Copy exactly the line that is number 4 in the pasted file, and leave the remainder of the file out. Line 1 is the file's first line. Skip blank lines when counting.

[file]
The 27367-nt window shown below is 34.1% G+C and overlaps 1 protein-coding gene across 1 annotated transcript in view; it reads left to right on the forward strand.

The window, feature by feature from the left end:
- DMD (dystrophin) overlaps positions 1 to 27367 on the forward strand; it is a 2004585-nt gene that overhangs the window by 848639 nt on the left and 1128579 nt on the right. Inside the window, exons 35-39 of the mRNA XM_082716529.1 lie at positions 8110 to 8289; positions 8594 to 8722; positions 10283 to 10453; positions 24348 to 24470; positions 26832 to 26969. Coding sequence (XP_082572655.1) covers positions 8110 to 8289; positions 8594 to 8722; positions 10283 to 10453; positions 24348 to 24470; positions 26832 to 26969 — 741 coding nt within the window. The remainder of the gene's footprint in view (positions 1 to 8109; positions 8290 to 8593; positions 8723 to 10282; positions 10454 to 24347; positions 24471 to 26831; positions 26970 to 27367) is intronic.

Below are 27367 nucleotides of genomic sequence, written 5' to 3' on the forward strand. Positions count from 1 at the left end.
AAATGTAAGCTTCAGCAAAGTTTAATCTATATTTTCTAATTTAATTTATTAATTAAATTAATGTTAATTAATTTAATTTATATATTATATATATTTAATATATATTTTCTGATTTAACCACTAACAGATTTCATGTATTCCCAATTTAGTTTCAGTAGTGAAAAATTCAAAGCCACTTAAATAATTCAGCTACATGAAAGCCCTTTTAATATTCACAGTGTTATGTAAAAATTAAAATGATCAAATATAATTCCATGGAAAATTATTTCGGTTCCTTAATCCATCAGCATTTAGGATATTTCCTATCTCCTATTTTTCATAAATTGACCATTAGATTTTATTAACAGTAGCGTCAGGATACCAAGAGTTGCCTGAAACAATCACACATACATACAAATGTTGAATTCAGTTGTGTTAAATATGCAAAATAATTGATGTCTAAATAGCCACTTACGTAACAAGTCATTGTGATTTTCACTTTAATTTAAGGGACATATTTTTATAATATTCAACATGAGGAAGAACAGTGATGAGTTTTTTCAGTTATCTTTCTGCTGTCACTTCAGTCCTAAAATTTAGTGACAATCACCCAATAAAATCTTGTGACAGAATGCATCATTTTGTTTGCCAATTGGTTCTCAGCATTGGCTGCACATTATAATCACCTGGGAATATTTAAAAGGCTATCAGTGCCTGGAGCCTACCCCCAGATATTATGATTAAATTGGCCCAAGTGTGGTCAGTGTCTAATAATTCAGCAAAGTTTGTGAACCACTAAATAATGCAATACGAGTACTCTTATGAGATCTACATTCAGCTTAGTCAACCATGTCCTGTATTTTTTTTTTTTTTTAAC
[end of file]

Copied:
Below are 27367 nucleotides of genomic sequence, written 5' to 3' on the forward strand. Positions count from 1 at the left end.